- Scientists have discovered evidence of two ancient aquatic reptiles locked in a death struggle as one tried to eat the other.
- The larger of the two, an ichthyosaur, apparently choked on its prey, leading both animals to die, sink, and become fossilized.
- The researchers say while such behavior is rarely found in the fossil record, it was likely more common than previously believed.
Finding fossils is hard enough for paleontologists, and finding fossils that show some type of behavior being carried out are even more difficult to find. A fossil showing an ancient predator feeding on another predator and dying in the process? Well, that basically never happens… until it did. In a quarry in China, researchers discovered fossils of two ancient aquatic reptiles, and one was in the midst of eating the other.
The larger of the two, an ichthyosaur, was one of the top predators of its day. Various species could grow dozens of feet in length, and they were thought to primarily feed on crustaceans and fish. So, when this particular ichthyosaur specimen was found with another reptile stuffed halfway down its gullet, the scientists knew they had found something truly unique.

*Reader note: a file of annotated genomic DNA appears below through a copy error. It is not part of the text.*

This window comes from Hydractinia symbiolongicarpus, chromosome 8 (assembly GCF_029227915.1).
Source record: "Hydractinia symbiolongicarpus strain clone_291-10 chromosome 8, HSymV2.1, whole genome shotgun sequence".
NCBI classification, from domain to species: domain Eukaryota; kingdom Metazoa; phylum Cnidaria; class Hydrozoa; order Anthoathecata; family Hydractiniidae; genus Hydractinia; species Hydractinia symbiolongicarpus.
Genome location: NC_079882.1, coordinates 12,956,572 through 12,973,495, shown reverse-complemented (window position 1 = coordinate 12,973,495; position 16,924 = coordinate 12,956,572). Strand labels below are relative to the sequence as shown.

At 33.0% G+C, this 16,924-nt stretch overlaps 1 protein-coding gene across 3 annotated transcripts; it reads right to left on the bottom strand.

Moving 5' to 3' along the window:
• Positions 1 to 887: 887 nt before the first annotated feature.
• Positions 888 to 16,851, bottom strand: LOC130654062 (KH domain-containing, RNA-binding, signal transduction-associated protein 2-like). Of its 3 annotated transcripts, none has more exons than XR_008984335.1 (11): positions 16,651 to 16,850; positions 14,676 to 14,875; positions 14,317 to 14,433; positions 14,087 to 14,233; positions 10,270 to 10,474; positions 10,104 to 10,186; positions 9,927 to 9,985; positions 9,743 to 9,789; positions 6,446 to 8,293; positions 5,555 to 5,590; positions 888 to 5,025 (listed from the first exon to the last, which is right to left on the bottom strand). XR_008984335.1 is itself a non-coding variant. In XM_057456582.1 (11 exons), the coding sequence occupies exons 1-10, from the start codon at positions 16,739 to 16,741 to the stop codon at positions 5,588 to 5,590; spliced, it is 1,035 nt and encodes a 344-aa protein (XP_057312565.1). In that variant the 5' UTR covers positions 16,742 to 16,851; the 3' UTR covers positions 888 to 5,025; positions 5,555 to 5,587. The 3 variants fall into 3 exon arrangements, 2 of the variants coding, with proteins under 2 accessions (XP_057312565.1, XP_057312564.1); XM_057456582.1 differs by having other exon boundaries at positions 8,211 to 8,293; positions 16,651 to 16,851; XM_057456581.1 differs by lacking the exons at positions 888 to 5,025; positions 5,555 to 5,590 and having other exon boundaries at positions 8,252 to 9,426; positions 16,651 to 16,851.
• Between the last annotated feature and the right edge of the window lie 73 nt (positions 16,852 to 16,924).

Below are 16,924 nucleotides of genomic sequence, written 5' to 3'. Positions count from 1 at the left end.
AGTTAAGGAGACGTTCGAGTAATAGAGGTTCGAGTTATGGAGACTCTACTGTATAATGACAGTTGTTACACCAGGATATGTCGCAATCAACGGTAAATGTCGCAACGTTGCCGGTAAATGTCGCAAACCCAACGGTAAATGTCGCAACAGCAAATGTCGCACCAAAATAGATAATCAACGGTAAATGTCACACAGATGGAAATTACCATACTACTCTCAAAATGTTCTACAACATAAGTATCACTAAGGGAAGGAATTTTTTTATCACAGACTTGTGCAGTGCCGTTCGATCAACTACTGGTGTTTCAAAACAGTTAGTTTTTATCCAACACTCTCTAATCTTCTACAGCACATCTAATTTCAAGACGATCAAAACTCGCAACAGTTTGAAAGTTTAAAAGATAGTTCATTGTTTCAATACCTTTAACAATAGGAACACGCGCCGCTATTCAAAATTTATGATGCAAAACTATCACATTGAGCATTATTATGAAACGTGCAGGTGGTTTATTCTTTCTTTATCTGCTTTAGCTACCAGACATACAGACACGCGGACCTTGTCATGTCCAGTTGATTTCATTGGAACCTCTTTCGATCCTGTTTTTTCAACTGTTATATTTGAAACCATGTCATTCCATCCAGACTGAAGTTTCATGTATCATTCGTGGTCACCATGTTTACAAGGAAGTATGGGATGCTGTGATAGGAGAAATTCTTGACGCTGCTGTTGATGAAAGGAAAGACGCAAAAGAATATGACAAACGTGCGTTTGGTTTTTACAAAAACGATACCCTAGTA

In a new paper published in iScience, paleontologists describe the discovery and its implications on our understanding of ancient predation.
The ichthyosaur had apparently decided to make a meal of a thalattosaur, a species of aquatic reptile that sported a flat tail to aid in swimming and could grow to considerable length itself. The problem? While the ichthyosaur measured around five meters in length, its prey wasn’t much smaller, measuring roughly four meters long. Needless to say, swallowing the meal was a challenge for the large predator, and things didn’t work out in its favor.
The fact that the larger beast decided to try to eat the slightly smaller one is a rare example of what scientists call megafauna predation or a creature eating another that is larger than a human. The researchers believe that even though this particular incident ended with the ichthyosaur apparently choking on its prey, ending the lives of both animals, this type of predatory behavior may have been common.
“Here we report a fossil that likely represents the oldest evidence for predation on megafauna,” the researchers write. “A thalattosaur (∼4 m in total length) in the stomach of a Middle Triassic ichthyosaur (∼5 m). The predator has grasping teeth yet swallowed the body trunk of the prey in one to several pieces. There were many more Mesozoic marine reptiles with similar grasping teeth, so megafaunal predation was likely more widespread than presently conceived. Megafaunal predation probably started nearly simultaneously in multiple lineages of marine reptiles in the Illyrian.”
It’s a pretty incredible discovery, and while the two animals are long dead, it’s incredible to imagine the scene taking place hundreds of millions of years ago.